As you might expect, the area looks different forty years later. South Figueroa St got a planted median to take up some the excess street width.

Similar view as the still from the movie, this image is from a May 2011 Google Street View.
Similar view as the still from the movie, this image is from a May 2011 Google Street View, click image to view in Google.

Property Taxes

The movie car chase conveniently goes by the ground breaking ceremony for a new Sheriff’s office where the announcer says:

“In February 1968 the City of Carson was incorporated and since then it has grown to be one of the fastest growing cities in the southern California area, with a population of over 82,000 and an assessed valuation of nearly $350 million dollars and no property taxes.” Click image to view building on Google Maps.

At the time Carson was a new city in the region, with employers like Datsun and attracting more with the lure of no property taxes.

Carson borders Compton:

Soon, middle class blacks also found other areas more attractive to them. Some were unincorporated areas of Los Angeles County such as Ladera Heights, View Park and Windsor Hills; and others were cities such as Inglewood and, particularly, Carson. The latter was significant because it had successfully thwarted attempts at annexation by neighboring Compton. The city of Carson opted instead for incorporation in 1968, which is notable because its black population was actually more affluent than its white population. As a newer city, it also offered more favorable tax rates and lower crime.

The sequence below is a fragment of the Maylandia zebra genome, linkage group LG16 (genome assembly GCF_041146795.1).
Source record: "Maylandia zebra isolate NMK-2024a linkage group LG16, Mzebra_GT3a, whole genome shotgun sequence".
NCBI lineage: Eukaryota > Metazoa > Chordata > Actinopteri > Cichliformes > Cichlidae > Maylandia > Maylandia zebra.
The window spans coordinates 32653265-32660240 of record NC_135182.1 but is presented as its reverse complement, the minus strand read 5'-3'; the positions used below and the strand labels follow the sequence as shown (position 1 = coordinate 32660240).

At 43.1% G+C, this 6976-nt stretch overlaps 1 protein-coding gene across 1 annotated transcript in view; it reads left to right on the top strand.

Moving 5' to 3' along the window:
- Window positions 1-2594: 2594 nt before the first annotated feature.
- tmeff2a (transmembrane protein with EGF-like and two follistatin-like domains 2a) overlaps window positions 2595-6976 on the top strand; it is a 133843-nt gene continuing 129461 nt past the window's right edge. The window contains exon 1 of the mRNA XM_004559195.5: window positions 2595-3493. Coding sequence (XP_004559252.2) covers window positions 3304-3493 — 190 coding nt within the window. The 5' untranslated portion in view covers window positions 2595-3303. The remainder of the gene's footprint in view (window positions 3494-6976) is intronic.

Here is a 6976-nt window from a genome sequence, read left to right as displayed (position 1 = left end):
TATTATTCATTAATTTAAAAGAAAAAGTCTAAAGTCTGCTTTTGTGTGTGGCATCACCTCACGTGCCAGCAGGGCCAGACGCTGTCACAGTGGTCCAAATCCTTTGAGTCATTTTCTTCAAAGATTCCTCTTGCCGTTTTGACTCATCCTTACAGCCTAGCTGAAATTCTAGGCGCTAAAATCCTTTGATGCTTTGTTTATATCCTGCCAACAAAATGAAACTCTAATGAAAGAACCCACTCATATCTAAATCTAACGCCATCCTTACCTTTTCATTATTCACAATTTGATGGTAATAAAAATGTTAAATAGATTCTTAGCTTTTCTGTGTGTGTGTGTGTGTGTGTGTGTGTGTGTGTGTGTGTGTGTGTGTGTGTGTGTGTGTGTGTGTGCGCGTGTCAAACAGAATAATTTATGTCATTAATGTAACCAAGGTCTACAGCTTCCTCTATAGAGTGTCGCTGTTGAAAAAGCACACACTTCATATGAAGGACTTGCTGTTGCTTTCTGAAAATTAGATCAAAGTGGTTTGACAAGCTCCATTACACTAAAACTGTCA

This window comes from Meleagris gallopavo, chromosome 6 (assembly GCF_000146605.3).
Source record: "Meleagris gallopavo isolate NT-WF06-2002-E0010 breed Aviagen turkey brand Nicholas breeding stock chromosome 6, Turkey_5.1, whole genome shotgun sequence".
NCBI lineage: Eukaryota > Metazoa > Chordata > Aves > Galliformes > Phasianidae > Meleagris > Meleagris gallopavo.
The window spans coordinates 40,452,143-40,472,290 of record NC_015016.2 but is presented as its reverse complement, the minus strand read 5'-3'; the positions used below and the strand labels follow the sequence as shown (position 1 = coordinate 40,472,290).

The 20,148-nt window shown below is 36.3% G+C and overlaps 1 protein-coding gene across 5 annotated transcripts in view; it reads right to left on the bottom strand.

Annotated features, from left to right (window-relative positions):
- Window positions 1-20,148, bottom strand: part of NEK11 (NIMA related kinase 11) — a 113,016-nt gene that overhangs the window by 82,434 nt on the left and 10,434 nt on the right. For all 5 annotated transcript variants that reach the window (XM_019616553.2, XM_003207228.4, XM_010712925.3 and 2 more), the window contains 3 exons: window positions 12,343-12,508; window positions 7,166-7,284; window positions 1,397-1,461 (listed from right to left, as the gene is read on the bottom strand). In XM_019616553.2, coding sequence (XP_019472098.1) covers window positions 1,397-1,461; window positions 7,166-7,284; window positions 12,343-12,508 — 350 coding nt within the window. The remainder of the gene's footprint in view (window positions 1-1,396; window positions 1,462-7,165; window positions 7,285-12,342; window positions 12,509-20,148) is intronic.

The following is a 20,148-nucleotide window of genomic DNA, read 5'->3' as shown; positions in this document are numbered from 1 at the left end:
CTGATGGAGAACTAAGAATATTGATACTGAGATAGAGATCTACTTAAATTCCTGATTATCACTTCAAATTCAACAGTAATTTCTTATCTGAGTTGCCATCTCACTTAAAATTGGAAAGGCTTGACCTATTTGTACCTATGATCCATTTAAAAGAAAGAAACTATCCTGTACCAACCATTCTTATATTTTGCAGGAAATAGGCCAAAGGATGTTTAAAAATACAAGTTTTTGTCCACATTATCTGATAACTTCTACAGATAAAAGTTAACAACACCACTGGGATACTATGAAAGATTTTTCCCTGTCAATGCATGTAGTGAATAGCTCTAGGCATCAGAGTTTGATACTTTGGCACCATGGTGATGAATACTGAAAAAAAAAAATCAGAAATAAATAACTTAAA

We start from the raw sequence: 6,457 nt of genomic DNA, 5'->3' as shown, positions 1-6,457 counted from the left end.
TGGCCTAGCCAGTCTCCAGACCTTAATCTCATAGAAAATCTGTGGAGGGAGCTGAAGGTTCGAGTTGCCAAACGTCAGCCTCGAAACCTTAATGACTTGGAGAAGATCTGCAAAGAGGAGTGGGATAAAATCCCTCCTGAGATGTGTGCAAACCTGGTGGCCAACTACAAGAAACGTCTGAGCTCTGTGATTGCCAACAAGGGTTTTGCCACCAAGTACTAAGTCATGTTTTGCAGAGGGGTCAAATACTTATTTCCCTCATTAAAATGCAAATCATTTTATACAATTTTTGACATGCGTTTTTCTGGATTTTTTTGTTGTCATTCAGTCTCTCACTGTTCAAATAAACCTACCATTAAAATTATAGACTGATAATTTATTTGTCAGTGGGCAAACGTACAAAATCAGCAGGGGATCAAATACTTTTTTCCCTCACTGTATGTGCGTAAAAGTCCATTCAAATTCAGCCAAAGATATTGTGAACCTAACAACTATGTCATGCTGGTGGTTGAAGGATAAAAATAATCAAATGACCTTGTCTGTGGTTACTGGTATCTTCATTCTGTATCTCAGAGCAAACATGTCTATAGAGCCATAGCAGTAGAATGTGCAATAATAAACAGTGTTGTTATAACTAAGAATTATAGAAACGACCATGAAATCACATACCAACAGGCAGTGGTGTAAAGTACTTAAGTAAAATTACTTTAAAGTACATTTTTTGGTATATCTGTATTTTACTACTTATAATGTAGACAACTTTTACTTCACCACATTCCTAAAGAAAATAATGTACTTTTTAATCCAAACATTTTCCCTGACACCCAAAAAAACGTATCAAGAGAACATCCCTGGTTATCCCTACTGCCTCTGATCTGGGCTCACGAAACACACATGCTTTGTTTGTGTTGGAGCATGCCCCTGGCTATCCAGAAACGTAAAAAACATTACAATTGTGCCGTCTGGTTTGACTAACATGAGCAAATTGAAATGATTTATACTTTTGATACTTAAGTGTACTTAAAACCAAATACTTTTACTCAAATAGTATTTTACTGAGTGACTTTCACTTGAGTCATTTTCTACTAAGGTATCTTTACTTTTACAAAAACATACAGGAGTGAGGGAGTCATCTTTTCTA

A more affluent unincorporated area incorporated rather than be annexed by an area losing its tax base, this happened everywhere.

By the time Carson finally incorporated as a city in 1968, its landscape was pockmarked with the dozens of refuse dumps, landfills, and auto dismantling plants which none of its neighbors would have in their own cities.

As a result, the history of the City of Carson since 1968 has, to a large extent, been the history of struggling to deal with these problems caused by its late incorporation. And to its credit, Carson has worked miracles in the short time since its birth as an independent city.